To help lower re-offending, UNODC and partners inaugurate two new prison rehabilitation facilities in Zambia

12 April 2019 – Prisoner rehabilitation efforts in Zambia were given a strong boost this week with the opening of two new facilities aimed at curbing recidivism in the country and promoting social reintegration. Initiated under the United Nations Office on Drugs and Crime’s (UNODC) Global Programme for the Implementation of the Doha Declaration, and supported by the State of Qatar, the two centres offer a unique, inclusive approach to reducing reoffending through in-prison skills training and post-release support.

At the Mwembeshi Maximum Correctional Facility outside of Lusaka, a Multi-Purpose Vocational Skills Training Centre was unveiled on Tuesday by the Minister of Home Affairs, Hon. Stephen Kampyongo; the Commissioner General of the Zambia Correctional Service, Dr. Chisela Chileshe; and UNODC Regional Representative for Southern Africa, Zhuldyz Akisheva.

Speaking at the opening, Minister Kampyongo flagged how the Skills Centre perfectly reflects Zambia’s nationwide prison move in recent years from a punitive approach to a rehabilitative one. “The transformation of the Zambia Prison Service into a Correction Service cannot be achieved by mere change of names and declarations. It is a process anchored on a complete paradigm shift in the management of people who come into conflict with the law, and end up being incarcerated.” As part of this shift, Minister Kampyongo added that this Skills Centre will act as a lead model for other correctional facilities in Zambia – and hopefully beyond – to replicate.

Addressing gathered inmates who will be the ultimate direct beneficiaries of this new centre, Dr. Chileshe meanwhile urged them to embrace the opportunities which are now in place: “You need to grab this with both hands,” he encouraged prisoners at the opening who also showcased their multiple artistic skills during the event. He called for the inmates to “maximize their skills” in order for them to better their chances at life success once they leave.

On her side, Ms. Akisheva noted that with high levels of re-offending not only in Zambia but across the globe, “the only effective way of curbing this is through rehabilitation programmes aimed at providing employable skills that will give prisoners new opportunities to contribute to society upon their release.” Accordingly, she expressed her hope that the facility “will be used to impart much-needed knowledge and vocational skills to prisoners, that will bring about a new life upon release and a bright future for themselves, their families and society.”

The centre will provide training on a range of diverse skills to the near 600 inmates currently in Mwembeshi Maximum Security Prison. Among others, machinery housed here include those concerning carpentry, electrics, brickmaking and auto mechanics. Several of these machines were donated by UNODC to boost opportunities available to inmates. One such item allows prisoners to be trained on cooking oil production as an option for business and employment after their release.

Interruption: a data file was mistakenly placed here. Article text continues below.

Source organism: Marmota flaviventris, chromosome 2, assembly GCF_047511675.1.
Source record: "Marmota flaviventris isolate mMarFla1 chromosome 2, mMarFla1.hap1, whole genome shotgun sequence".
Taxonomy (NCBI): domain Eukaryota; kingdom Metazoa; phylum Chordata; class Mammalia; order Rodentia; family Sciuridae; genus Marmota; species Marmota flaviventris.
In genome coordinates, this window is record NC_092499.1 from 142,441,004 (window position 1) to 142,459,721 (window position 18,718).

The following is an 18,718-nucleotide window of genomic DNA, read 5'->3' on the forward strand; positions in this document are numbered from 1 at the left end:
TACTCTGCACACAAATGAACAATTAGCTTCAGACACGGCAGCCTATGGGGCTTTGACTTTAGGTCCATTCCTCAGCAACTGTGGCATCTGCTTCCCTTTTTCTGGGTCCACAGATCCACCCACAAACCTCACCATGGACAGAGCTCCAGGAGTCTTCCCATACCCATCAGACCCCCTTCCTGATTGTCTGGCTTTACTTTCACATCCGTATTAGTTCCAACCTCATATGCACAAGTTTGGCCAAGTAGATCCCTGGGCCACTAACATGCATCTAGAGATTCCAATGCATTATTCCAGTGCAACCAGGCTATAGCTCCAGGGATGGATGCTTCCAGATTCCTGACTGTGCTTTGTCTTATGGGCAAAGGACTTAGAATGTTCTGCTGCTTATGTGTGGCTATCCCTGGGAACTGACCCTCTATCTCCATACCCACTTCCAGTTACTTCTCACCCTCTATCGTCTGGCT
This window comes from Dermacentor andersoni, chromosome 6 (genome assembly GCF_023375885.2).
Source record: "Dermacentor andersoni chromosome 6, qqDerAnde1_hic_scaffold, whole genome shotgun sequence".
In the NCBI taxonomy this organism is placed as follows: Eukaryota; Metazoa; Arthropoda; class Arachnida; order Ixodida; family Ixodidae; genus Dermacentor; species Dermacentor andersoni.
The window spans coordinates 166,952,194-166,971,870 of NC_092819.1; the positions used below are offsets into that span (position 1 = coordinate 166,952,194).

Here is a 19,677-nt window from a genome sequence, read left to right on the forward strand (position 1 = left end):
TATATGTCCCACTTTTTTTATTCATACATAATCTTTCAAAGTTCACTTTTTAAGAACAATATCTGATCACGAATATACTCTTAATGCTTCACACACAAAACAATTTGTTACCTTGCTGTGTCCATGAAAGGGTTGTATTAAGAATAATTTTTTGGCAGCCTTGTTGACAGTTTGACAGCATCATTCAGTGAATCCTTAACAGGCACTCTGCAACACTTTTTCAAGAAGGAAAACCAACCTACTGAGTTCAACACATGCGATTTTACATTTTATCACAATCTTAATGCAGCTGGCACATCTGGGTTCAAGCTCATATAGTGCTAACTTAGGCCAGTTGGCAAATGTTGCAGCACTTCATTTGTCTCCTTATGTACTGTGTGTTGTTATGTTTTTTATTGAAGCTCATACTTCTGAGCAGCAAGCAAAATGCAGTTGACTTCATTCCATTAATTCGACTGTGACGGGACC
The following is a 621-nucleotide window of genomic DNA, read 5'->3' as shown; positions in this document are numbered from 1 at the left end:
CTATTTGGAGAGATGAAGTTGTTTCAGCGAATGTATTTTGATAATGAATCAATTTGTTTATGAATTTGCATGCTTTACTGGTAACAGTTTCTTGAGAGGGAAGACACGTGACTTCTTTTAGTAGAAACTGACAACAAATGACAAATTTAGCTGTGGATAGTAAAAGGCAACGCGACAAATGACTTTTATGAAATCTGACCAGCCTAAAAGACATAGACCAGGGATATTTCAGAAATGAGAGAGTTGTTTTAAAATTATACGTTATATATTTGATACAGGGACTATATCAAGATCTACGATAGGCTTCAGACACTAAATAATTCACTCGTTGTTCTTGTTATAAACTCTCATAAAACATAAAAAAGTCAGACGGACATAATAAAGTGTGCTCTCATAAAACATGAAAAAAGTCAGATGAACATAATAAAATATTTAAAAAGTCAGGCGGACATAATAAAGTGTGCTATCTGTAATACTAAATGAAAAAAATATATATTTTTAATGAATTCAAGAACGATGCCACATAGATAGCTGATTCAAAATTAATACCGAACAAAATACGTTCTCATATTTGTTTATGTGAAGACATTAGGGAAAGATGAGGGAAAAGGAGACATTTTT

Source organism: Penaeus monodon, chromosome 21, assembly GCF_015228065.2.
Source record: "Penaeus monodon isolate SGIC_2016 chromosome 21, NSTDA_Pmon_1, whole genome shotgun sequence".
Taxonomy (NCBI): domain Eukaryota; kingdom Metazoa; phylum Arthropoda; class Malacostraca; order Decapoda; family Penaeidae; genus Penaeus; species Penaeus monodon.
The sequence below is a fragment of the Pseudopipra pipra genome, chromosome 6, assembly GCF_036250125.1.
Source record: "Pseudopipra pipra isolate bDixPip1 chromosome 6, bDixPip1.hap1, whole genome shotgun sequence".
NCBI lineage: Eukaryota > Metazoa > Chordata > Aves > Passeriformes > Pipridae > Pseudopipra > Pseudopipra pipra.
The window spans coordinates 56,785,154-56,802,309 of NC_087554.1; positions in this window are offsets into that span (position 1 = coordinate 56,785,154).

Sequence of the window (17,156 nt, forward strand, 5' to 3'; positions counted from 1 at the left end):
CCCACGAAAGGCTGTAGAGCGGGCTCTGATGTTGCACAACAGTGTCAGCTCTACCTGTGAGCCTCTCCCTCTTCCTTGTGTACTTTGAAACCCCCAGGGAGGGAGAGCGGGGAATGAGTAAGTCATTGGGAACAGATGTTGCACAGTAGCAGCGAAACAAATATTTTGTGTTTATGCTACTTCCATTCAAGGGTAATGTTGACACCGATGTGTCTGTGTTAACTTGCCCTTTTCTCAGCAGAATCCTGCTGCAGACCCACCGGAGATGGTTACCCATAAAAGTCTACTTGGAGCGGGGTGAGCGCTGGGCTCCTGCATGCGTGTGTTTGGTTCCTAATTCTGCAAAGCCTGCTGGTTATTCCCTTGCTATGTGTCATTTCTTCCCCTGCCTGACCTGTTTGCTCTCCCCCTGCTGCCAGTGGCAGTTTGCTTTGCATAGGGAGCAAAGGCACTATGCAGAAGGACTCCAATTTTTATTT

The day after this opening, a new post-release centre was officially opened in Lusaka to go hand-in-hand with the in-prison rehabilitation services being offered and complement those efforts at Mwembeshi. Through UNODC support, the new centre will be run by the Zambian Prisoner Reintegration & Empowerment Organization (PREO). Derrick Malumo, who founded the NGO after having been wrongly convicted and spending six years in prison himself, explained that “the idea for a registration centre was born out of the need to help ex-prisoners who inevitably face stigma and discrimination after their release.” As Mr. Malumo elaborated, the centre will not only house an office for the organization to offer their services, it will also include an internet cafe and a coffee shop to generate additional funds to sustain activities.

Also speaking at the launch of this post-release centre, the Deputy Commissioner General of the Zambia Correctional Service, Lloyd Chilundika, emphasized how important support is for prisoners once they are released. “There needs to be an organized way that assists people to approach life after their release,” he stated. “And this is what is being offered today.” He also drew on the late-Nelson Mandela, whose 27 years in prison for his beliefs have been lauded as an example of how anything is possible. The UN’s own Standard Minimum Rules for the Treatment of Prisoners is more commonly known as the Nelson Mandela Rules in recognition of his commitment to the plight of prisoners and their well-being.

Ms. Akisheva also quoted President Mandela, reminding the audience of his oft-recalled remark in reference to prisoners that “a nation should not be judged by how it treats its highest citizens, but its lowest ones.” Reflecting on this, and building on her statement at the opening of the Mwembeshi Multi-Purpose Vocational Skills Centre the day prior, she highlighted that “when released from prison, ex-prisoners face many challenges and have various reintegration needs such as shelter, food, clothing, capital to initiate projects, educational sponsorship, access to health care, legal issues and others.” In response to these, “this UNODC-supported registration centre, will provide the much-needed platform to identify needs of released prisoners and provide the required linkage services or opportunities in the community.

Prisoner rehabilitation is one of the core elements of the Global Programme for the Implementation of the Doha Declaration that was established after the 13 th United Nations Crime Congress in Qatar. Through funding from the State of Qatar, the Global Programme works with countries across the world to build a culture of lawfulness through a range of mechanisms.

Source: United Nations Office on Drugs and Crime